Several Midwestern states have allowed hunters the use of rifles for many seasons to harvest deer. Kentucky and Tennessee are two just to name a few. While Illinois and Indiana in the past have “stuck to their guns” and only allowed shotguns, bows, pistols, and muzzleloaders; Indiana has decided to jump on the band wagon and allow rifles to join the array of weapons allowed to harvest deer in the state. This has been an ongoing debate in Indiana for several years. As the policy makers in Indianapolis have come under fire for the increased number of vehicle to deer accidents and the rising numbers in the deer population, they finally caved in and allowed rifles to be used for the first time in the 2007 deer season.
If you are a fellow Hoosier like me, your eyes may have grown the size of softballs when you heard this news. I have been waiting for years to be able to hunt with my 30.06 in Indiana. On numerous hunts I saw nice quality bucks just outside of shotgun range, whishing that I was allowed to hunt with my rifle. After further researching this new information, I was quickly disappointed. I would not be using my 30.06 this year and possibly for several years in the future. The Indiana legislature put restrictions on the size of the ammunition as well as the firearm used in Indiana. The bullet must not be smaller than .357 in diameter (excluding my rifle). The cartridge itself must be no shorter than 1.16 inches and no longer than 1.625.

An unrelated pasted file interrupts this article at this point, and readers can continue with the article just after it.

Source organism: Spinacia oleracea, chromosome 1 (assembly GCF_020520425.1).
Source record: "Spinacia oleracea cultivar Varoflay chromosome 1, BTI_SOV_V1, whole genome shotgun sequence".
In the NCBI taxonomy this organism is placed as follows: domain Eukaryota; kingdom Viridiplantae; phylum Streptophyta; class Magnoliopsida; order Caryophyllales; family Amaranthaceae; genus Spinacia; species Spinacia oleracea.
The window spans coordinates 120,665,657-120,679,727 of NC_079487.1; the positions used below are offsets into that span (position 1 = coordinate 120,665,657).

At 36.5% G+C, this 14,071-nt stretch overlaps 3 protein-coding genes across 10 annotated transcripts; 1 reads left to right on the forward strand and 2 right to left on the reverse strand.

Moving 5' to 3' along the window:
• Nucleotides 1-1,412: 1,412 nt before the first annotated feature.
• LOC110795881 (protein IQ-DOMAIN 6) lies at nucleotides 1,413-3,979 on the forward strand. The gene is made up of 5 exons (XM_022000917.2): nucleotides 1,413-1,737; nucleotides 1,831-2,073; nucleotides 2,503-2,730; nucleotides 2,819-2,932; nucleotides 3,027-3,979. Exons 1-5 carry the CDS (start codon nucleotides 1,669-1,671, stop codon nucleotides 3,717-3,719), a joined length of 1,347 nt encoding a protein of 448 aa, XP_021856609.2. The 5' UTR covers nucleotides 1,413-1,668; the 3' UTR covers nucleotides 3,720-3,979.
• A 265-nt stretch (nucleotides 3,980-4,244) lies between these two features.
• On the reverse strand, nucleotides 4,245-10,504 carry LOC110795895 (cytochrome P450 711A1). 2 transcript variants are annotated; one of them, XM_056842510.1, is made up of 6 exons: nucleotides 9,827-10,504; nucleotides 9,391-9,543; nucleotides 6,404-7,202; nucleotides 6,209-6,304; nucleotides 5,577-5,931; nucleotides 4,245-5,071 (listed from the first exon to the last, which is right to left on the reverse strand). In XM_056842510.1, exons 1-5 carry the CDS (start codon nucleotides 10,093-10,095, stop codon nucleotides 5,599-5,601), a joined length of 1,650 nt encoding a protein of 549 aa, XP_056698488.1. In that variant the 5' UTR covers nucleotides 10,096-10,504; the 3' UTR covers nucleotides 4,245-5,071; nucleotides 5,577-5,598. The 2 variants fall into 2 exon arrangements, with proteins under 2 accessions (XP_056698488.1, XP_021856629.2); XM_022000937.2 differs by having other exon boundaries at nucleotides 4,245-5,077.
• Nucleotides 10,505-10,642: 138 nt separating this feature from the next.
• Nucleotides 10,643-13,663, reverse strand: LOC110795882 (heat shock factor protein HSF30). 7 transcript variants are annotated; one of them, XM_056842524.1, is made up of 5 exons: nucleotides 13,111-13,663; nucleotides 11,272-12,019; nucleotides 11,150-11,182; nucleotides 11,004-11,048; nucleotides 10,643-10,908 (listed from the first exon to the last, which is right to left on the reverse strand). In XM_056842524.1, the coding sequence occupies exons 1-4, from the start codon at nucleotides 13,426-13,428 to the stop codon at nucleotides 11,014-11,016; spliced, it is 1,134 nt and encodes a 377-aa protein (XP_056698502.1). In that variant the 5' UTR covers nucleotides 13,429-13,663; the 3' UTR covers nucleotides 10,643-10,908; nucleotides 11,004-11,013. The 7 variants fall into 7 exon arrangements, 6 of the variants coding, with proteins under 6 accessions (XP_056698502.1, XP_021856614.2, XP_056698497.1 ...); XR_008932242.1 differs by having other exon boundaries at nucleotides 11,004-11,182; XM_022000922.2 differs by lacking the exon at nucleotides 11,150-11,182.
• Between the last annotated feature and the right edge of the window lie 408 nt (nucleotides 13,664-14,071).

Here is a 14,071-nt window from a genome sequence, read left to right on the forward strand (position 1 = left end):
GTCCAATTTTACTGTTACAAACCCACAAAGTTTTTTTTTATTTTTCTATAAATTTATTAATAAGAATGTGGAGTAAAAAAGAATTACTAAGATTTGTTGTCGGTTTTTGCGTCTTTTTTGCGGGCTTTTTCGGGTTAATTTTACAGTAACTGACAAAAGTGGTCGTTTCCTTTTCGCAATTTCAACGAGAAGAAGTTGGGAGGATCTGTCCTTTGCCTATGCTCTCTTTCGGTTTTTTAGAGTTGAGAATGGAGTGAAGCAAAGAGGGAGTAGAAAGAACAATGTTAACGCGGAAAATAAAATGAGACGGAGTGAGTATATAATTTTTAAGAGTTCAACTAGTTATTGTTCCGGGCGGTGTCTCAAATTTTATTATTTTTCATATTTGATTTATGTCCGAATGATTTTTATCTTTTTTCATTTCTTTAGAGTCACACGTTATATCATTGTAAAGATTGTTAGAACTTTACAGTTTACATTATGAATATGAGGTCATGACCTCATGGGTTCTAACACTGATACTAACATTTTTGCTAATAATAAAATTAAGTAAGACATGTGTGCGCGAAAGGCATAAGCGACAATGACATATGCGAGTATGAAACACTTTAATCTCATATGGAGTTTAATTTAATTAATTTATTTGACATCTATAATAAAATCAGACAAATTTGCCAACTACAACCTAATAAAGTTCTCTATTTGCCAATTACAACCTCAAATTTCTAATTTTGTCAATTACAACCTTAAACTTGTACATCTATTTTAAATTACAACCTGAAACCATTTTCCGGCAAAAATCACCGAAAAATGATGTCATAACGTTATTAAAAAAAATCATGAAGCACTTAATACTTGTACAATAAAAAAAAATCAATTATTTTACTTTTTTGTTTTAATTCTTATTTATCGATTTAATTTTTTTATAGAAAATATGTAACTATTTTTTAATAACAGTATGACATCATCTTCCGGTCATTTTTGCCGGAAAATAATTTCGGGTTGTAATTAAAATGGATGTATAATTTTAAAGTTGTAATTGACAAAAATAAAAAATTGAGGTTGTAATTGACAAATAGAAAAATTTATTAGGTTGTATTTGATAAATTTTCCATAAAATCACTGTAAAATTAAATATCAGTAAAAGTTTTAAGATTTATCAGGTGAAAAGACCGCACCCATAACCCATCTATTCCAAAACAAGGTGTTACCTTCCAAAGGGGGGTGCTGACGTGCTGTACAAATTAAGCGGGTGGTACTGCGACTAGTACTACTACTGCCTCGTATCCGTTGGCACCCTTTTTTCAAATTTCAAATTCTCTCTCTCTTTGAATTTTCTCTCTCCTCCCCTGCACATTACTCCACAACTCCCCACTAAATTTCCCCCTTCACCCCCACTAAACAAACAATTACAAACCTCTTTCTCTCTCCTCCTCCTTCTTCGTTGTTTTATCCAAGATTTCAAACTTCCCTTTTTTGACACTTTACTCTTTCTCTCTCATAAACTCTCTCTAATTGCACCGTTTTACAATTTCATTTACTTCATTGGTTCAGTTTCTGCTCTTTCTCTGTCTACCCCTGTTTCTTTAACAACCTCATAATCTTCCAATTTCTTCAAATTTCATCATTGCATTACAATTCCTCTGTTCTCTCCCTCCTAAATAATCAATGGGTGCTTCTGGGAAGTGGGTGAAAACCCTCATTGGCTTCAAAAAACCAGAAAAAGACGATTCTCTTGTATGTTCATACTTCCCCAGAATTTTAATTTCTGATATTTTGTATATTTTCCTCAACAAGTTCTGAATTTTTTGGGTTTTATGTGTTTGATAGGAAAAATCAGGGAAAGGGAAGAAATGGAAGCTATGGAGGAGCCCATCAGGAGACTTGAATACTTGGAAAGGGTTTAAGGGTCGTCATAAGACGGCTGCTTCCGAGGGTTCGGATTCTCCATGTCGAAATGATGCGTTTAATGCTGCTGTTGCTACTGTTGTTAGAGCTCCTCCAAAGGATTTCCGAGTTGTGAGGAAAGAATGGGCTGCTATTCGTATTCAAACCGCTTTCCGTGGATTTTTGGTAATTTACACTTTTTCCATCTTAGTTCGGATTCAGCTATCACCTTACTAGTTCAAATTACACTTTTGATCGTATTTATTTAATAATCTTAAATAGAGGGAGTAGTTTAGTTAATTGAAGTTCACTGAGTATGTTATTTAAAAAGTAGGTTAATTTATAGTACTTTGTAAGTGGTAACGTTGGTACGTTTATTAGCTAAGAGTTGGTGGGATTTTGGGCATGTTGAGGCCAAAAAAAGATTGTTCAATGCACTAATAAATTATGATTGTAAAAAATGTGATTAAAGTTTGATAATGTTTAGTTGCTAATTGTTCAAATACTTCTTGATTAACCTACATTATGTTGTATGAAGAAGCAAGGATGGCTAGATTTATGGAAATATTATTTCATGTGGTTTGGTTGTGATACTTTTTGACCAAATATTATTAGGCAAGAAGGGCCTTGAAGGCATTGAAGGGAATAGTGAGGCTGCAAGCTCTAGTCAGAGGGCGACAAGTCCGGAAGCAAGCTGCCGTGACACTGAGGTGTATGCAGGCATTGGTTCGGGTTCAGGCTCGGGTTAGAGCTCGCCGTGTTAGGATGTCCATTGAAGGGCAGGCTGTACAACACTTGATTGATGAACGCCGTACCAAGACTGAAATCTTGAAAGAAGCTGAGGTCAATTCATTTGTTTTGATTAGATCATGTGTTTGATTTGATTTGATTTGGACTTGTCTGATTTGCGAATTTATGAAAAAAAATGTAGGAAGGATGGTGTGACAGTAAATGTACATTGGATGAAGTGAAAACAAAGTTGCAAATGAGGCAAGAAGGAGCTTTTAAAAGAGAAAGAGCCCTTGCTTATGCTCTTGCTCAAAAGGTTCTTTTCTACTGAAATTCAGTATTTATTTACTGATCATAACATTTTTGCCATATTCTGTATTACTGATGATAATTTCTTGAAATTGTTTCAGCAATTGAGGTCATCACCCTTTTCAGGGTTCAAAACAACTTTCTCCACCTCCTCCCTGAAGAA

When a hunter starts to look at those stipulations, it really limits the type of rifle and cartridge size he can use. Some of the most popular cartridges this year for Indiana rifle hunters are 357 magnum, 41 magnum, 44 magnum, 45 Colt, and the 44 Special. In other states the most popular are 30.06, 7 mm magnum, 308, 300 Win among others. Why the difference? I don’t have the answer. I am no specialist when it comes to these cartridges but every research I have seen limits the accuracy of the ammunitions (allowed in Indiana) to roughly the same distance as a shotgun slug whereas; rifles allowed in other states greatly increases the distance a deer could be harvested at. Following this logic, there is arguably no advantage to the new found use of rifles in the state of Indiana.
Law makers have simply broadened the spectrum of allowable firearms to be used during deer season this year. I cannot see how this so called “advantage” will help the overpopulation of deer in the state nor minimize the number of deer/vehicle collisions. The deer that are harvested this year with rifles theoretically could be harvested with a shotgun slug due to the limited range of the rifle ammunitions allowed. Therefore, there is no advantage to using these rifles. Law makers need to step up and allow the use of ALL rifles in the state if this is the direction they want to move in accomplishing their goals.